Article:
Your goal as a salesperson is to add value. Think of yourself as a customer coach: your job in sales is to make your customer successful and revenues will follow. Jill Rowley, super-star sales queen mentioned above, calls herself a “content concierge” on behalf of her prospects. “Think of prospects as as future advocates for your brand”, says Jill Rowley. “She clearly does a good job”, says Matt Heinz, a marketing consultant on stage at Sales 2.0: “Until today I didn’t know Jill is in sales. I thought she was an evangelist”. Eventually, not just your sales reps should be customer coaches, but every employee in the company is representing the brand and could be building trust with prospects and customers on social media.
4. Focus on lifetime customer value
Eryc Branham said it: “the only sales metric that matters in the end is customer lifetime value”. Customer lifetime value also featured high on Matt Heinz’s Top 10 Sales Metrics list, but I am with Eryc that all that matters in the end is customer lifetime value. Jim Cyb, VP of North American Sales from Zendesk shared: “the key to the success of Zendesk is a land and expand selling strategy”. It is not about the first sale, but about a lifetime of purchases. You can start small, establish any kind of paid relationship with your customer and grow from there. And, as Donal Daly, CEO of the TAS Group pointed out, when calculating Customer Value include “network value”: the revenues generated from referrals made by your customers.
5. Assign leads based on social proximity
I wrote about this before in Top 5 Trends in Sales 2.0 but this is still one of my favorite social selling black belt techniques: assigning leads based on “social proximity” (remember Tip 1 on leveraging second degree connections) makes the most sense. This time, Jim Cyb from Zendesk offered a good alternative if you are not quite ready for “social territories”. Zendesk is assigning leads based on a round robin system which is straightforward, eliminates any territory fights and aligns with today’s low-touch, virtual selling environment.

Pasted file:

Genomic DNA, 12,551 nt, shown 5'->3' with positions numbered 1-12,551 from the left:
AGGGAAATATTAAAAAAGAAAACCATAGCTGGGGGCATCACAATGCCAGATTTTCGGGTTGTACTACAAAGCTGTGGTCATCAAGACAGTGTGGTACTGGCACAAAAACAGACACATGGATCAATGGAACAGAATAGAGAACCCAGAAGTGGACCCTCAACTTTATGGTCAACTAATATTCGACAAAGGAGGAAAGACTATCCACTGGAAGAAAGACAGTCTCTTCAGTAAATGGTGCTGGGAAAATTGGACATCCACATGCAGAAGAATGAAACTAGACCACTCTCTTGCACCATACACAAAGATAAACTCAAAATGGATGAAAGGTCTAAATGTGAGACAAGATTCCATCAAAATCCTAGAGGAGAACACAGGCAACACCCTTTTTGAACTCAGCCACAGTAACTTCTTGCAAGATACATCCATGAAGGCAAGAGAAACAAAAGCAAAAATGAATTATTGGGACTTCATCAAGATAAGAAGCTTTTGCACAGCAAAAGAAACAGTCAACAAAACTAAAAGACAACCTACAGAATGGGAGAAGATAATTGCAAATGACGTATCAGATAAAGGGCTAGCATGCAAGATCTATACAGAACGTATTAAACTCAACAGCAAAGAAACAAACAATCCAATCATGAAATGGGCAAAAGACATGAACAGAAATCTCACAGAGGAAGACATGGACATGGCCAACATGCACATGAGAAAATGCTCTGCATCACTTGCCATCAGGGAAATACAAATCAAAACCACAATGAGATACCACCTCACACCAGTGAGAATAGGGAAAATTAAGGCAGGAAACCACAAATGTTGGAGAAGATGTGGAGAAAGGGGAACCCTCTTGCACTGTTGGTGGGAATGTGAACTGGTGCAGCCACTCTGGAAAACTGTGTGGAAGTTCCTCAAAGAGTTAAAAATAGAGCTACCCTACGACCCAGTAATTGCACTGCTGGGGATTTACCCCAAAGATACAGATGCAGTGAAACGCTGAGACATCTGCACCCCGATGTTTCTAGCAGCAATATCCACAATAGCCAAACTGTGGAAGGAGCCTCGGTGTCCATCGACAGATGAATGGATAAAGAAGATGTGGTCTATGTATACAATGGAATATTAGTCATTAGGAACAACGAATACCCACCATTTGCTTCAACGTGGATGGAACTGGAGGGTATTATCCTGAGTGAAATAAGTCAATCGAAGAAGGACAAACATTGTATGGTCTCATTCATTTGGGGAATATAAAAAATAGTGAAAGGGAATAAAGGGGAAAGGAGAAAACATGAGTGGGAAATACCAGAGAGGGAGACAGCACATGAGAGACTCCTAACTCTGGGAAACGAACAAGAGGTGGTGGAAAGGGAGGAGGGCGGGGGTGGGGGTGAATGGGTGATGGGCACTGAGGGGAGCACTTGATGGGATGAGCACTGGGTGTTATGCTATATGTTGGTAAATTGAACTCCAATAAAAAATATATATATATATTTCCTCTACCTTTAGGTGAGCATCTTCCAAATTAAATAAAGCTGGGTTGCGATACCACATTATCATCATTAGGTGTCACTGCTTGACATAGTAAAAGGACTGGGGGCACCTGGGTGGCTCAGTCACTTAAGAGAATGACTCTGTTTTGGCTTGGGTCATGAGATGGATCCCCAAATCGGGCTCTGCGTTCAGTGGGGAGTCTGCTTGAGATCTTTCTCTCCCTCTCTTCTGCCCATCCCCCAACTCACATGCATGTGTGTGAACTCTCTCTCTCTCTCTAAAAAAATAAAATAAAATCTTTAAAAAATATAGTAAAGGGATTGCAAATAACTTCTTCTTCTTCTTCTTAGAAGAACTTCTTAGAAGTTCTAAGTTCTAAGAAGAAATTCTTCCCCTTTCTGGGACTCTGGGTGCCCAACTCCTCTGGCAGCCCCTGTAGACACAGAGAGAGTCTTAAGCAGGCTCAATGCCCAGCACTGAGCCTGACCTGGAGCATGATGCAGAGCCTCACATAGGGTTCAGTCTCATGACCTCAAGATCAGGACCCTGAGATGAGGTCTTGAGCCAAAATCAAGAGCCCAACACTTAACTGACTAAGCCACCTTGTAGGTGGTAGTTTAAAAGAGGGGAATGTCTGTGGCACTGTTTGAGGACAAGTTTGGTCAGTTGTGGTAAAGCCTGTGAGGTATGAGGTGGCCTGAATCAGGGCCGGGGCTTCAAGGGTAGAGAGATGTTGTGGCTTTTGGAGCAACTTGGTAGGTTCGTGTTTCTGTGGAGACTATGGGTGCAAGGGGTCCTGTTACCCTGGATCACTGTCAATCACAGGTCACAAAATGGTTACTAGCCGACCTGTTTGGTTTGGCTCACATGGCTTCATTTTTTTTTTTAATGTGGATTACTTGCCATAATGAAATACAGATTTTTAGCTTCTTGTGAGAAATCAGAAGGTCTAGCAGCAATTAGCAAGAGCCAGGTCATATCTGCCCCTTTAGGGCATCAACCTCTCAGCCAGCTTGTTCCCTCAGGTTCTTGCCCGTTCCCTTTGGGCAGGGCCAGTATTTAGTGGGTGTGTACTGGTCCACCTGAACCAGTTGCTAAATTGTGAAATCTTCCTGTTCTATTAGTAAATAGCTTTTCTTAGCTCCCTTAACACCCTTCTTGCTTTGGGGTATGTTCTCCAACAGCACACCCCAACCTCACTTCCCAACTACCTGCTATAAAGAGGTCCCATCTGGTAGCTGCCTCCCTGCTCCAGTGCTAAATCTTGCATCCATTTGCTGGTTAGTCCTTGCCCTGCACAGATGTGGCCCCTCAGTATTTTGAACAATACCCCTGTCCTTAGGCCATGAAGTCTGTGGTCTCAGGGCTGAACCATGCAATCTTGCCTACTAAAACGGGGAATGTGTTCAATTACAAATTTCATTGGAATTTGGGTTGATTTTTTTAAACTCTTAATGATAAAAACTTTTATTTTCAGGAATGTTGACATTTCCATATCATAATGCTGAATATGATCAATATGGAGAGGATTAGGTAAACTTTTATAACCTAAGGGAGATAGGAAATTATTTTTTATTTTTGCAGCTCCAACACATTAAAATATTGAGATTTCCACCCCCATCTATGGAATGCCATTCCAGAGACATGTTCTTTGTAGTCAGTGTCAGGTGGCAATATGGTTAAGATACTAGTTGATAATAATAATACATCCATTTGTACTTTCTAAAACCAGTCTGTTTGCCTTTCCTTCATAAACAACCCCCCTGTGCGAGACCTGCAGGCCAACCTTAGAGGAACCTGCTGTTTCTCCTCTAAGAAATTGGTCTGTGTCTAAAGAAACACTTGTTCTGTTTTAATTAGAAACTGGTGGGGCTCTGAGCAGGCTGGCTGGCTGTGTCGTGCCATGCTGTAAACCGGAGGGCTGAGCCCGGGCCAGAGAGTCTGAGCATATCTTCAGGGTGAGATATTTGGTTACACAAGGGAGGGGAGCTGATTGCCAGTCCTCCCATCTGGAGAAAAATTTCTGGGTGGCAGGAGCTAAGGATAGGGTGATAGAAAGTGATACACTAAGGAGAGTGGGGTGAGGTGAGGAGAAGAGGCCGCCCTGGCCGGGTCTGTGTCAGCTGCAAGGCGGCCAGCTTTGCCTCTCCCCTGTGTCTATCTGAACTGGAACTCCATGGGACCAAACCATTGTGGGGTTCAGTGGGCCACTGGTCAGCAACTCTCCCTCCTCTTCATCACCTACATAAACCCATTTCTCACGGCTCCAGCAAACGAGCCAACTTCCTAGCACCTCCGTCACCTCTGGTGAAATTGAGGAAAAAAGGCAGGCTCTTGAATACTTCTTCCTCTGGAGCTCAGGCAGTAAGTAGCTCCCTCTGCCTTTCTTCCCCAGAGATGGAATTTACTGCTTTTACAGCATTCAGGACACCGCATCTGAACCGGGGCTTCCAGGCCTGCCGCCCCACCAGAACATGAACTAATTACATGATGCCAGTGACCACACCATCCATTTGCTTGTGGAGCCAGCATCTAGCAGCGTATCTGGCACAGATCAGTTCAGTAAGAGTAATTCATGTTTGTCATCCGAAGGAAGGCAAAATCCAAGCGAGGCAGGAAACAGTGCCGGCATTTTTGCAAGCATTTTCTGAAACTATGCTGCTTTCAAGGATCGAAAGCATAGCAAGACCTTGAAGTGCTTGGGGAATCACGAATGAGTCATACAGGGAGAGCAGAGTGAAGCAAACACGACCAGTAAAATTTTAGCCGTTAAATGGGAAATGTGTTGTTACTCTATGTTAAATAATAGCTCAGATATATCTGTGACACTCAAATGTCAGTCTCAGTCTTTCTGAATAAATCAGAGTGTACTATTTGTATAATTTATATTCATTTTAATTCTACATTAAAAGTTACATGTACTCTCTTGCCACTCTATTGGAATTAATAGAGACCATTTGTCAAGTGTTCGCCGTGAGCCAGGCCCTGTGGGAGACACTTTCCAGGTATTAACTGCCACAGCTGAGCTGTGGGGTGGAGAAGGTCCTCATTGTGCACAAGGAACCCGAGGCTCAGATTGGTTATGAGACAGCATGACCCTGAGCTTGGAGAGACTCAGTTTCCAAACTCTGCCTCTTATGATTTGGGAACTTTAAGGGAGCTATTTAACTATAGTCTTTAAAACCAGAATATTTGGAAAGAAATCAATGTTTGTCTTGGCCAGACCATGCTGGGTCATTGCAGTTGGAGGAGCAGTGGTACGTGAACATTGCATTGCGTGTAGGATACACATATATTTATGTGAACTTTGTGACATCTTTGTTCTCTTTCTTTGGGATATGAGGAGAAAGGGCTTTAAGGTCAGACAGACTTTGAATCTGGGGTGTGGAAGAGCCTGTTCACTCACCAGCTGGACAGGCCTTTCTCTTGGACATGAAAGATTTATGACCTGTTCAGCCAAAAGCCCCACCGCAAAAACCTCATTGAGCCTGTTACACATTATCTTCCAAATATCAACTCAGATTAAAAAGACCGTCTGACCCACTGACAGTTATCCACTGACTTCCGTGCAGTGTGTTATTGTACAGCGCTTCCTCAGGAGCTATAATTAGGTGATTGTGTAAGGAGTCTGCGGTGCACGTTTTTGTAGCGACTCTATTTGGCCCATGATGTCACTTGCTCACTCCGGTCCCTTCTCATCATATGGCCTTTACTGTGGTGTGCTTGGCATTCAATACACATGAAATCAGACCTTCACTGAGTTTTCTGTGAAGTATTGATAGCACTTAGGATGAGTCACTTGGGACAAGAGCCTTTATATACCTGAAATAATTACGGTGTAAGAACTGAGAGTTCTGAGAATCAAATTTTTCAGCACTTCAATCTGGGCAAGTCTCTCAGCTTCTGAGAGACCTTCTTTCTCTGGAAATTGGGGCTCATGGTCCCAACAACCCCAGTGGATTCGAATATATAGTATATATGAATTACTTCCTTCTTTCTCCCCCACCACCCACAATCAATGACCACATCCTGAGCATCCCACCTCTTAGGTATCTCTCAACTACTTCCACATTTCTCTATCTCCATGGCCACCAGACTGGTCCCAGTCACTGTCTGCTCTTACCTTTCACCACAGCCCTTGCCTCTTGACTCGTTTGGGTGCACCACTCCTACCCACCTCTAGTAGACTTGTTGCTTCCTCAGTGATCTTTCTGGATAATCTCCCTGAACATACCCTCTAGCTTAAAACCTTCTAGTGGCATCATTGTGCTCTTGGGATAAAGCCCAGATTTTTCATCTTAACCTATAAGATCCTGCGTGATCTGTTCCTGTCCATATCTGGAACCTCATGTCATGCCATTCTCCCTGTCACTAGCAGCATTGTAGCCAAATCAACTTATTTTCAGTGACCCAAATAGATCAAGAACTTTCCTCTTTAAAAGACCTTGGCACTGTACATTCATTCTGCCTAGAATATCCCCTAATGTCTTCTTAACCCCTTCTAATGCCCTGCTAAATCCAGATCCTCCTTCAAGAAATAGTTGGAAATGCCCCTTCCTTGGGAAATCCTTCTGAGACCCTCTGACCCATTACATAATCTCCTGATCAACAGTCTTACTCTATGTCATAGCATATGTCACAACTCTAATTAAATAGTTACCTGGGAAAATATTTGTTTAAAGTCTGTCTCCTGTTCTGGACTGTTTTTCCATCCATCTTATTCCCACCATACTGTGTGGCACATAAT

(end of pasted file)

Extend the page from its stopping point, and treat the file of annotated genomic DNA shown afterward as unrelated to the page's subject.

6. Make your product social
Research says that by 2020, 85% of the buying process will be completed before a salesperson is called. In a day and age that direct contact with buyers is sparse, you should be listening to other channels. Deploy social media tracking like Radian6 and Google Analytics to listen to your prospects. If your product is software, you should also be listening to what your product is telling you. Which trial users are active and what are they doing with your application? Did your paying customers stop using your application (and may cancel their subscription soon)? Of course this is the core of what Totango customer engagement is all about. Even better – make your product a two-way social communication channel. Communicate with your customers when and where you are top of mind: in your application with free tools like Appbox.js.
“The process went something like this: ask the analysts about the next big thing, collect requirements into and RFP, get a list of vendors from a roundup in an industry magazine, go to a trade show and collect collateral, solicit and evaluate RFP responses by mail or fax, call in a short list of vendors to do a dog and pony show, follow up with a technical drill down meeting, maybe do a bake-off or a pilot, select a vendor, call a reference account, negotiate final pricing and contract terms, and wrap it all up by planning out phase 2 of the project: a complex and expensive implementation.”
The new breed B2B buyer: it’s self-service stupid!
“With such a treasure trove of information available online, the Internet is the 21st century B2B buyer’s first stop for researching products and services. Your strongest strategy is to give the prospect efficient self-service access to your content.”